Michelle went to work for Mary Fox Linton, straight after her graduation and after several years moved to Desalles Flint. She is currently an Associate at Goddard Littlefair where she works principally on designing both small and large scale luxury hotels.

The work at this year’s exhibition was in Michelle’s words, “impressive” and she was struck by the variety and finesse of the projects on show.  In her awards speech, she congratulated all those exhibiting, recognising their hard work and the determination it takes to produce work of such a high calibre.  This was an especially significant remark made by a very successful graduate who embarked on an Inchbald course with no experience of design and has subsequently proved herself an asset to the profession.  Her current success comes as no surprise to the staff at Inchbald.

Printing Press Bar & Kitchen, Goddard Littlefair (c)

Alan Hughes. Principal

The Wonder Of Trees

Jacqueline Duncan OBE, Dean reflects on the use of large trees in garden design on her visit to Audley End, Essex.

Last weekend I took the opportunity  to re-visit the tulip tree (Liriodendron tulipifera) at Audley End and found it, handsome as ever and still in flower.

Audley End, Saffron Walden, Essex

Audley End is one of the most extraordinary of the great English mansions.   Once a monastic foundation more than twice its present size, it has served as a royal palace and latterly as a private home.   There is much to admire in the house, but surely the pride of the estate must be the magical parkland setting with a rich variety of specimen trees; and included in this collection is a magnificent tulip tree.   Find it to the left of the restaurant area as you look at the front elevation;  not yet at its peak it is the perfect size and spread, the curious rather fat leaves giving the plant a particularly attractive texture.   It is presently in the midst of flowering, the pretty bell shaped blooms with golden petals and orange stamens, the tree still covered in buds.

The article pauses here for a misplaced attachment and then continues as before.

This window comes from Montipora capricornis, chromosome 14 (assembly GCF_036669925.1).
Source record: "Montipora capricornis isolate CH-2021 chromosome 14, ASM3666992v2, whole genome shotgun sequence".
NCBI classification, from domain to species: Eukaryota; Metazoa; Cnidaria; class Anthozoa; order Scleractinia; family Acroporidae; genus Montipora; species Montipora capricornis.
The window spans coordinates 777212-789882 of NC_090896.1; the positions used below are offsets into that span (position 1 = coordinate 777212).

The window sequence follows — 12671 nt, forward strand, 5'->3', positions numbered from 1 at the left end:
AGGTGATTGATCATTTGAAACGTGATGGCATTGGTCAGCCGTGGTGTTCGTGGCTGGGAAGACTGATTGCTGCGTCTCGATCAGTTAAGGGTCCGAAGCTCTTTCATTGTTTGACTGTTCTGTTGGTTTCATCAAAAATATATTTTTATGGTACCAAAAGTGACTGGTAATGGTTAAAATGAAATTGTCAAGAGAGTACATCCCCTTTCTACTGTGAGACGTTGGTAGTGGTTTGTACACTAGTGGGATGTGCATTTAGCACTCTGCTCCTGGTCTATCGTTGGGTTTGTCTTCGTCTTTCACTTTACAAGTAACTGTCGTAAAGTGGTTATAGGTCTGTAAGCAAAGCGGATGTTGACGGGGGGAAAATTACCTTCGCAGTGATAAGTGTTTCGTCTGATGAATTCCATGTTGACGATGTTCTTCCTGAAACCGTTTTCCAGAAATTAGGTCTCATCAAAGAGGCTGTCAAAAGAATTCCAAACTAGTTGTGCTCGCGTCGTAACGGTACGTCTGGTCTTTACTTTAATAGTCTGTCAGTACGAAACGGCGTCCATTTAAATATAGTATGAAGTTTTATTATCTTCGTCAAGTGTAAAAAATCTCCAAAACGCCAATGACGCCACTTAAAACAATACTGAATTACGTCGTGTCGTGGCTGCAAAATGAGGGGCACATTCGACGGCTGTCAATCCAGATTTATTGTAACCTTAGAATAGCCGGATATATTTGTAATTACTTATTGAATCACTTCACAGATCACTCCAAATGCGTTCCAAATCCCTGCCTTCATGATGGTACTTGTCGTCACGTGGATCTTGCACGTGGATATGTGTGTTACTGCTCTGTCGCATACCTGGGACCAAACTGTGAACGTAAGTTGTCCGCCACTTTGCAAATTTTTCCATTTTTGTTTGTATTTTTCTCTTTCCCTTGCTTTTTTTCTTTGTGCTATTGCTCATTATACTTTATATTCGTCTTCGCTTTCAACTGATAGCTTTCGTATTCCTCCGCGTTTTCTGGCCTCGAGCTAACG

Liriodendron tulipifera

Through this exceptional parkland flows the Cam, with a small tributary running alongside the Walled gardens  featuring a fine double herbaceous border and some interesting orchard planting which will look magnificent in maturity.

Last year I planted a handkerchief tree (Davidia) purchased from Landford Trees and must wait some years for it to flourish the remarkable white sepals that appear in the late spring – here in Eccleston Square is a well established specimen that emphasizes the drama and the joy of trees.   This autumn I shall order a tulip tree from the same nursery and hope that some future guardian will benefit from its mature beauty.

If you find the notion of such a major tree in your garden overwhelming, then look at Cornus Eddie’s White Wonder, a beautiful plant of more modest size but offering a spectacular and long lasting flowering in the late Spring.

And go to Audley End – it is so worth a visit.

Easter Activity: Gardening With The Children

Easter is great time to get out into the garden but remember it isn’t just the adults who can help, involve the children!

Create a composter…

As the buds are bursting with new foliage start to clear the old leaves, which have covered the ground from winter.  If you have room start a leaf composter, this is a good way to return the goodness back to the soil and the kids can learn too.

Check out this one on Eco Friendly Kids

The main event – Easter Egg Hunt…

The Easter egg hunt is a clever way of getting all the family outdoors in spring.  Remember hide them well, think about giving them clues to their whereabouts.  Use plants as clues for example the egg is in amongst the daffodils or hanging from the rustling bamboo, this helps to nurture an early appreciation of nature embedding a natural respect for the environment.

Getting your hands dirty…

Children love digging – a quick trip to the local garden centre to stock up on some early summer blooms will allow the kids to interact with the garden.  A trick is to buy small and watch them grow.  This will encourage the children to nurture.  Get them to measure the plants once planted and keep a record of their growth.  Give them their own plot they will learn the hard way that plants need care in order to flourish and it also gives them a sense of ownership.

Children love digging in the garden